It is also an object of the invention to produce a color standard which uses CRT phosphors but does not depend on the use of phosphor blends.
It is also an object of the invention to produce a color standard from CRT phosphors which is nearly independent of registration and electrical factors.
In accordance with the invention, a monochrome cathode ray tube (CRT) for use as a color reference comprises an electron gun and a screen having at least one field of a patterned array of phosphor elements of at least two alternating colors, the sizes of the elements being constant for each color, and the relative sizes of the different color elements being predetermined to result in a standard color when the array is scanned by an electron beam from the gun of predetermined beam current and anode voltage.
In a preferred embodiment, an array of three alternating red, blue and green phosphors is used to obtain a standard color within their color gamut, and the array is located with three other arrays on the screen of a CRT, each of the three other arrays consisting of only one of the primary colors in the first array.
Also in accordance with the invention, a method is provided for producing the phosphor arrays, the method comprising photolithographically disposing at least one array of discrete phosphor elements of at least two alternating colors on a CRT face panel, by exposing a first layer of a first phosphor and photoresist to a source of actinic radiation from a first location through a patterned aperture mask, and developing the exposed layer to form a pattern of first phosphor elements, disposing a second layer of a second phosphor and photoresist over the pattern of the first phosphor elements, and then exposing the second layer to a source of actinic radiation from a second location through the aperture mask, and developing the second layer to form a pattern of second phosphor elements between the first phosphor elements, the sizes of the elements being related to the length of exposure and being constant for each color, the length of exposure being determined to obtain relative sizes of the elements to result in a desired color. According to a preferred embodiment, an array of three alternating red, blue and green phosphor elements is produced by successively carrying out three such photolithographic forming steps.
According to another preferred embodiment, the aperture mask is substantially completely filled with apertures and a plurality of fields, each having a different standard color array, are successively produced by first masking the apertures, and then successively unmasking the apertures in the areas defining the field to be produced, and repeating the photolithographic process for each unmasked area.
According to still another preferred embodiment, the aperture mask is substantially completely filled with apertures, and a plurality of fields, at least one of which is an array of only one color, the color also being present in at least one other color array, are produced by first masking the apertures, and then unmasking the apertures in those areas defining the fields containing the same color, carrying out the photolithographic process for these unmasked areas, then masking the one color field and continuing the process for the unmasked area.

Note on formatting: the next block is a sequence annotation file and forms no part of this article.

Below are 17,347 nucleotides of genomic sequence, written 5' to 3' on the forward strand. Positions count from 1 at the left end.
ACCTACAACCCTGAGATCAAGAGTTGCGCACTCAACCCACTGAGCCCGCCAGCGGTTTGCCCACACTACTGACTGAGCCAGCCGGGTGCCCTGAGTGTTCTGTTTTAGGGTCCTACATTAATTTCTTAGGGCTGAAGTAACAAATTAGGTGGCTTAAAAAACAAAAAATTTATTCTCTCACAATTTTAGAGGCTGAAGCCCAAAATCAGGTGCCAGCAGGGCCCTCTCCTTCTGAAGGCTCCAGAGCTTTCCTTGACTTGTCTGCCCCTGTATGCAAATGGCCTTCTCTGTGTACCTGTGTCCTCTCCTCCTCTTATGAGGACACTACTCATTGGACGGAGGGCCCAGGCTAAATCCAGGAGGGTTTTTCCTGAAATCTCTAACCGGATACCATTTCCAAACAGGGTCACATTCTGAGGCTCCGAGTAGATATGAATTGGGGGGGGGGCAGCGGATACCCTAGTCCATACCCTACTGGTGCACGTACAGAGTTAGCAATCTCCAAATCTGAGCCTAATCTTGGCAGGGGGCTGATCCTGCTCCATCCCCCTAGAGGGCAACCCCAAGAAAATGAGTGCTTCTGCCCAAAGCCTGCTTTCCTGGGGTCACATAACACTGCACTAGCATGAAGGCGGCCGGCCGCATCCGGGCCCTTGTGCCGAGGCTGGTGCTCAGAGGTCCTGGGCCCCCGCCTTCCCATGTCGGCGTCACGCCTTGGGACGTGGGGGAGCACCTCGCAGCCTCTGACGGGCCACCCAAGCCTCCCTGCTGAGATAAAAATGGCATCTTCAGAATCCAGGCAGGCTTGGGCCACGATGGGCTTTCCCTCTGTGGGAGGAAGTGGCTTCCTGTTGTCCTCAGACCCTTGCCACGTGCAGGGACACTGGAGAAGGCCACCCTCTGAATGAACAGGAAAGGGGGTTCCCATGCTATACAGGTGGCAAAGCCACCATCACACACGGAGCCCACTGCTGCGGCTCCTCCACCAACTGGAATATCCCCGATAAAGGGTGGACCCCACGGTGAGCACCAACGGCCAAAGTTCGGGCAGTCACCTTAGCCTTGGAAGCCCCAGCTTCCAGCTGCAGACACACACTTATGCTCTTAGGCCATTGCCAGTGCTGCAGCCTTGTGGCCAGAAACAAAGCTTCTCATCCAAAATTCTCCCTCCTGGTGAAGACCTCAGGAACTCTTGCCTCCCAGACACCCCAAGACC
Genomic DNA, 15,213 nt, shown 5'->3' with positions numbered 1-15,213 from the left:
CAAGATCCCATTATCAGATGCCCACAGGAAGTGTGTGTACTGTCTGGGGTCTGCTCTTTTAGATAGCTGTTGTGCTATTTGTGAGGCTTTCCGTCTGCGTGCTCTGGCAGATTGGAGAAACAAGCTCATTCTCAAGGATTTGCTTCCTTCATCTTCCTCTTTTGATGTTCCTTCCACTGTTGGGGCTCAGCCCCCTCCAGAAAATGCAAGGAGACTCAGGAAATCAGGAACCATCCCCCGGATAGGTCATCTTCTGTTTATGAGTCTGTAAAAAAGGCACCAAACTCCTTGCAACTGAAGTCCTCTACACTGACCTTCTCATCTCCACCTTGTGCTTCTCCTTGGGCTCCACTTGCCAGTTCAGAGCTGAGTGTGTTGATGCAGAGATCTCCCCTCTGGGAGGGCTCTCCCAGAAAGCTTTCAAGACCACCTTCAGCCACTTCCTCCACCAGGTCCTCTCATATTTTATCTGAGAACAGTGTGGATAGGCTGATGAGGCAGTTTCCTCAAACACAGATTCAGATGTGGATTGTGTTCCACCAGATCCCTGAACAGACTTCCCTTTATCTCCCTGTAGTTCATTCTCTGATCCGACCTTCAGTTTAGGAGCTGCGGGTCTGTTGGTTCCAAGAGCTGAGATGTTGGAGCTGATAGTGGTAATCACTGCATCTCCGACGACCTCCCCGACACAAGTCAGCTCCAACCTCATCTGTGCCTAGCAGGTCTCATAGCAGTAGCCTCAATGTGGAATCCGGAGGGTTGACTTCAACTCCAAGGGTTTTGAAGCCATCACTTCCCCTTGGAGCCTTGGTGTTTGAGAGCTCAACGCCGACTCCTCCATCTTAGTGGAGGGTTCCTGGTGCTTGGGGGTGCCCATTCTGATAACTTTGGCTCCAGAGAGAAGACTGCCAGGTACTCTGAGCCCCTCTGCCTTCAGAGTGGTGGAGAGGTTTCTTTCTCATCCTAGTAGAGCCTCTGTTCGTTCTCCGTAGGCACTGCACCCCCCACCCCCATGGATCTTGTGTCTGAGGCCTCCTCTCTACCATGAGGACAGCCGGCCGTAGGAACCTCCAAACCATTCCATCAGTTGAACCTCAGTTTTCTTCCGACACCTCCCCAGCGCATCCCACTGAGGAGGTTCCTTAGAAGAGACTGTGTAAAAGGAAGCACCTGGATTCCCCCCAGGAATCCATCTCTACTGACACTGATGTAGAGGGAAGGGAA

FIG. 1 is a top view, partly in section, of a cathode ray tube (CRT) of the invention having a screen of standard color fields;
FIG. 2 is a front elevation view of the CRT of FIG. 1 showing four standard color fields;
FIG. 3 is a front elevation view of an aperture mask suitable for use in the method of the invention;
FIG. 4 is a diagram representing ray traces from an actinic source through an aperture mask to a screen; and
FIGS. 5 (a) through (l) are diagrams representing the steps of the photolithographic process used to produce color reference fields according to a preferred embodiment of the invention.
Referring now to FIG. 1, there is shown a CRT 11 comprising an outer glass envelope having integrated neck 13, funnel 15 and face panel 17 portions, a screen composed of a plurality of color reference fields (19 and 21 are shown) disposed on the interior surface of the face panel 17, conductive coating 22 overlying the fields 19 and 21 and extending partially down the sidewall 17a of panel 17, conductive coating 37 partially overlapping coating 22 and extending across the interior surface of the funnel 15 and partially into the neck 13, electron gun assembly 23 located in the neck 13, the assembly terminating in convergence cup 33 and including at least one snubber 38 connected to the cup for making electrical contact with coating 37.